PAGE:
What Jordan lacks… musically-speaking!

الخميس 19 تموز 2007

Written by Ruba Saqr

When I was invited by 7iber.com to blog my ideas away at this forum, I knew it was time to vent out a life time’s experience in the music scene in Jordan. In my opinion, what Jordan suffers from in this respect is lack of vision. Producers don’t know what to do with you, managers (well, there aren’t really a lot of them out there) don’t understand you, studios don’t know where they are going (it’s all about making money, with no long-term plan to ‘get somewhere’), and musicians are caught in this vicious cycle trying to find their way through broken glass and shrapnel.

Lack of work-ethics is the most prevailing issue facing the music scene in general.

With the growing number of private companies in Jordan, work ethics have been changing drastically in the business sector (thanks to entities such as Aramex and Nuqul who have been setting new standards for corporate governance and culture) leaving a somewhat big gap between the private sector and the governmant. Seeing that the private sector is young, dynamic and practical, it has managed to bring Jordan to a new level, showing instantly the shortcomings of the slow, bureaucratic public sector. Public-private partnerships became the answer to the transfer of mentalities and the change of paradigms.

However, we haven’t been that lucky in music.

Generally speaking you book a studio to record an X amount of hours and the sound man spends most of your time smoking, wasting time, sometimes going out for prayer time (without deducting that from his fees), doesn’t listen to you, and has a major problem with setting the right microphone for the right instrument. You go meet a producer; they want to change you, the way you look, the way you dress, your whole you, your lyrics, your music, and you end up getting stripped down from being a singer/songwriter to a puppet performer who is expected to sing badly-written “commercial” songs that try hopelessly against hope to imitate Egyptian and Lebanese songs. “This is the shortest short-cut to fame,” I was once told. Of course, who cares about originality, self-expression, and art? You walk out feeling frustrated, and then they send you a copy of the contract they would like to sign with you. One article in the contract says, if you fail to come to a recording session without having obtained written consent from the producer you should pay JD10,000 (I’m not good in currency converting but it’s about $14,000)! Another article says that you practically sell your soul to the producer: You can’t sing, act, contribute to any form of “art” without him taking a hefty percentage, and above all giving you permission to do what your heart tells you to do (he basically controls your passion!). Basically, not only are you turned into a puppet, but also an ownership to a producer who lacks vision; an opportunist, and a money-hungry miser who would like to squeeze the life out of you just because he will be covering the expenses of badly-recorded, badly-mixed songs that are simply copycats of something quick, empty and disturbingly “commercial.” You are a sensitive artist. What does this do to you when you are in your early twenties? It breaks something in you, but you keep on walking, and you keep on believing in what you are doing, knowing deep down in your heart that your vision will be met, and that life with all it’s diversity and beauty will offer you the paths that will lead you to your destiny.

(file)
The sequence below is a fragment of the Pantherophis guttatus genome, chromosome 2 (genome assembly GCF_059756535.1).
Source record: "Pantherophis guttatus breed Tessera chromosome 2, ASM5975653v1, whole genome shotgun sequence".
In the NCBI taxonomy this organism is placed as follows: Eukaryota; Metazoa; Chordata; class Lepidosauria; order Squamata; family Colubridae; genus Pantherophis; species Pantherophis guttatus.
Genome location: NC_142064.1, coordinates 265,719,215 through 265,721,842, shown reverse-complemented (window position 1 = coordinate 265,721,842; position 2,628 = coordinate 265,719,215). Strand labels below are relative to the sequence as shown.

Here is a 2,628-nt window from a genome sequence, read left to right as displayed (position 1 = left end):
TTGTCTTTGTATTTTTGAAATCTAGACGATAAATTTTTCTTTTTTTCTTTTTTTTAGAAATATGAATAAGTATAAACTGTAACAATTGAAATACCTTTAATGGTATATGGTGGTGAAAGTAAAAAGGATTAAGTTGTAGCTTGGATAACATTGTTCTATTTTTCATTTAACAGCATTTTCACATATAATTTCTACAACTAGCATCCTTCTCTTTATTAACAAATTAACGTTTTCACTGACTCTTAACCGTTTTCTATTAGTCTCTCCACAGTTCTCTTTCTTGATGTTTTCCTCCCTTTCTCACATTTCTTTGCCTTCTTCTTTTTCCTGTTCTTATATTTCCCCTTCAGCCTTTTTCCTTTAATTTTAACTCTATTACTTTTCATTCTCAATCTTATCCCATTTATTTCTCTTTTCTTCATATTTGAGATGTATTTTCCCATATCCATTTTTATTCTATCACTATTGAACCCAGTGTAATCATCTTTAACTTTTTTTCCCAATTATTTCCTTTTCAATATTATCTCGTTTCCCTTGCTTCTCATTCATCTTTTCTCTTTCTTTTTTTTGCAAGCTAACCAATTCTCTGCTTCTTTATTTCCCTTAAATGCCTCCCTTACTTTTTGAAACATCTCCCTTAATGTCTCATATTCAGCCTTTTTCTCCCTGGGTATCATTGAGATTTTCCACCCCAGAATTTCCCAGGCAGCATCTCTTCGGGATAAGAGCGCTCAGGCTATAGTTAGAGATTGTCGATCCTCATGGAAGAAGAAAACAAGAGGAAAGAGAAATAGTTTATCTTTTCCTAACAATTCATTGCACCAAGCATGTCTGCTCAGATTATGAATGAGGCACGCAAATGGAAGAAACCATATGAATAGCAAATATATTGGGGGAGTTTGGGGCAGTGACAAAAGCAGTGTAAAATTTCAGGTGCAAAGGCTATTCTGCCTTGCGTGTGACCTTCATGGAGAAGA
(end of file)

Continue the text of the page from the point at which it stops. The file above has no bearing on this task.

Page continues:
I have – finally – come across someone punctual, ethical, intelligent, deep, knows what he is doing, fair, and above all, “different.” I’m recording my first album at his studio, because this man respects music, originality and the artist’s vision (in this case mine).

I have decided after years of trying to do my own thing, that it’s about time to safeguard the integrity of my musical project by sponsoring it myself. This way I know I own it fully, I do with it as I like without having to make compromises to someone who doesn’t know what you are doing and who can’t “see” what this is all about.

I approached Hanna Gharghour. They say “he’s expensive.” I say: “he’s good, and he’s got high standards, and he’s trust-worthy.” I think the usual approach is you get into a studio and pay for recording hours. The way I see it is you go into a studio and you pay for the honest and intelligent implementation of your vision, the unbending commitment to quality, the perfectionism, the good energy, vibes and understanding, the love for your work, the belief in what you are doing, and the dedication towards excellence. Without a solid ethical and artistic base, music production is nothing more than cut-and-paste. Without dedication, vision and harmony, music production is just another day. But here, I am enjoying every day, because it is not only the destination that is important but also the journey. And the journey that I have had making this album with Hanna, and the great musicians who have graced me with their contribution and presence on my album, is a beautiful one. The process of dream-realization is too real, sometimes there are moments of stress and unhappiness, but there’s also the great presence of Love that dots every moment of it. This Love is what carries the project, the people in it, and which brings it to completion.

I have been blessed, and for this I am grateful.

Ruba Saqr (19 July 2007)


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